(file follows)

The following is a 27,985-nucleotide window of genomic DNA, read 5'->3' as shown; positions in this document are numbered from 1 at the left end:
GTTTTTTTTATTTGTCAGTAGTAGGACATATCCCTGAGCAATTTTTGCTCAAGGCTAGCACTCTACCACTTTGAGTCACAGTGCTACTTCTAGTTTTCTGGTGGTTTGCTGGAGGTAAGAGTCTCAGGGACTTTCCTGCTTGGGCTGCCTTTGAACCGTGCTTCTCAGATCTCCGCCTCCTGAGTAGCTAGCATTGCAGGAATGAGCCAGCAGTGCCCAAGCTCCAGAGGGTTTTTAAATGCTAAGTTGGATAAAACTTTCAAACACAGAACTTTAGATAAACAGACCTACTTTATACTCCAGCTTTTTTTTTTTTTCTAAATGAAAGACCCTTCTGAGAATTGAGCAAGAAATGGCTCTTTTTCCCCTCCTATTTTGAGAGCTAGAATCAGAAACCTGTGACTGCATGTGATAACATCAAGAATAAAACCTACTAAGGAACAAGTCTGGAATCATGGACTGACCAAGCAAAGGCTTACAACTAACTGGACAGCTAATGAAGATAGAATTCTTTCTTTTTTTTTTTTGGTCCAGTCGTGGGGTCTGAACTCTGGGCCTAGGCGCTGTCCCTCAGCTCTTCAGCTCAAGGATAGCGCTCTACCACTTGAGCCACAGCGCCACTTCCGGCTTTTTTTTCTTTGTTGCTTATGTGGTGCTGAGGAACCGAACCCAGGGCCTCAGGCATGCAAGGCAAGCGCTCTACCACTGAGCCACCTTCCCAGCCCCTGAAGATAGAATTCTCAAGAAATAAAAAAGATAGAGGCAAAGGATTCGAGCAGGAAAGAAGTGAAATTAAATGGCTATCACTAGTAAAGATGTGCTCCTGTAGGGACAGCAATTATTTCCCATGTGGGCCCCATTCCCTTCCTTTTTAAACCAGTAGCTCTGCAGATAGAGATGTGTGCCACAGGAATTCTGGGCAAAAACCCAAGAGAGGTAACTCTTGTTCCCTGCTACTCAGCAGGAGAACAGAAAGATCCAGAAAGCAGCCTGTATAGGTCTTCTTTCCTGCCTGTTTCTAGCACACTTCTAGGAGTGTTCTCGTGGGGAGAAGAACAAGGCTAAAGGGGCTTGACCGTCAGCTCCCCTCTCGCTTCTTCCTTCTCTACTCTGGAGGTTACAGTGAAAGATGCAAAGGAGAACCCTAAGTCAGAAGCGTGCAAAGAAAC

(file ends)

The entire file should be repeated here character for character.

The following is a 27,985-nucleotide window of genomic DNA, read 5'->3' as shown; positions in this document are numbered from 1 at the left end:
GTTTTTTTTATTTGTCAGTAGTAGGACATATCCCTGAGCAATTTTTGCTCAAGGCTAGCACTCTACCACTTTGAGTCACAGTGCTACTTCTAGTTTTCTGGTGGTTTGCTGGAGGTAAGAGTCTCAGGGACTTTCCTGCTTGGGCTGCCTTTGAACCGTGCTTCTCAGATCTCCGCCTCCTGAGTAGCTAGCATTGCAGGAATGAGCCAGCAGTGCCCAAGCTCCAGAGGGTTTTTAAATGCTAAGTTGGATAAAACTTTCAAACACAGAACTTTAGATAAACAGACCTACTTTATACTCCAGCTTTTTTTTTTTTTCTAAATGAAAGACCCTTCTGAGAATTGAGCAAGAAATGGCTCTTTTTCCCCTCCTATTTTGAGAGCTAGAATCAGAAACCTGTGACTGCATGTGATAACATCAAGAATAAAACCTACTAAGGAACAAGTCTGGAATCATGGACTGACCAAGCAAAGGCTTACAACTAACTGGACAGCTAATGAAGATAGAATTCTTTCTTTTTTTTTTTTGGTCCAGTCGTGGGGTCTGAACTCTGGGCCTAGGCGCTGTCCCTCAGCTCTTCAGCTCAAGGATAGCGCTCTACCACTTGAGCCACAGCGCCACTTCCGGCTTTTTTTTCTTTGTTGCTTATGTGGTGCTGAGGAACCGAACCCAGGGCCTCAGGCATGCAAGGCAAGCGCTCTACCACTGAGCCACCTTCCCAGCCCCTGAAGATAGAATTCTCAAGAAATAAAAAAGATAGAGGCAAAGGATTCGAGCAGGAAAGAAGTGAAATTAAATGGCTATCACTAGTAAAGATGTGCTCCTGTAGGGACAGCAATTATTTCCCATGTGGGCCCCATTCCCTTCCTTTTTAAACCAGTAGCTCTGCAGATAGAGATGTGTGCCACAGGAATTCTGGGCAAAAACCCAAGAGAGGTAACTCTTGTTCCCTGCTACTCAGCAGGAGAACAGAAAGATCCAGAAAGCAGCCTGTATAGGTCTTCTTTCCTGCCTGTTTCTAGCACACTTCTAGGAGTGTTCTCGTGGGGAGAAGAACAAGGCTAAAGGGGCTTGACCGTCAGCTCCCCTCTCGCTTCTTCCTTCTCTACTCTGGAGGTTACAGTGAAAGATGCAAAGGAGAACCCTAAGTCAGAAGCGTGCAAAGAAAC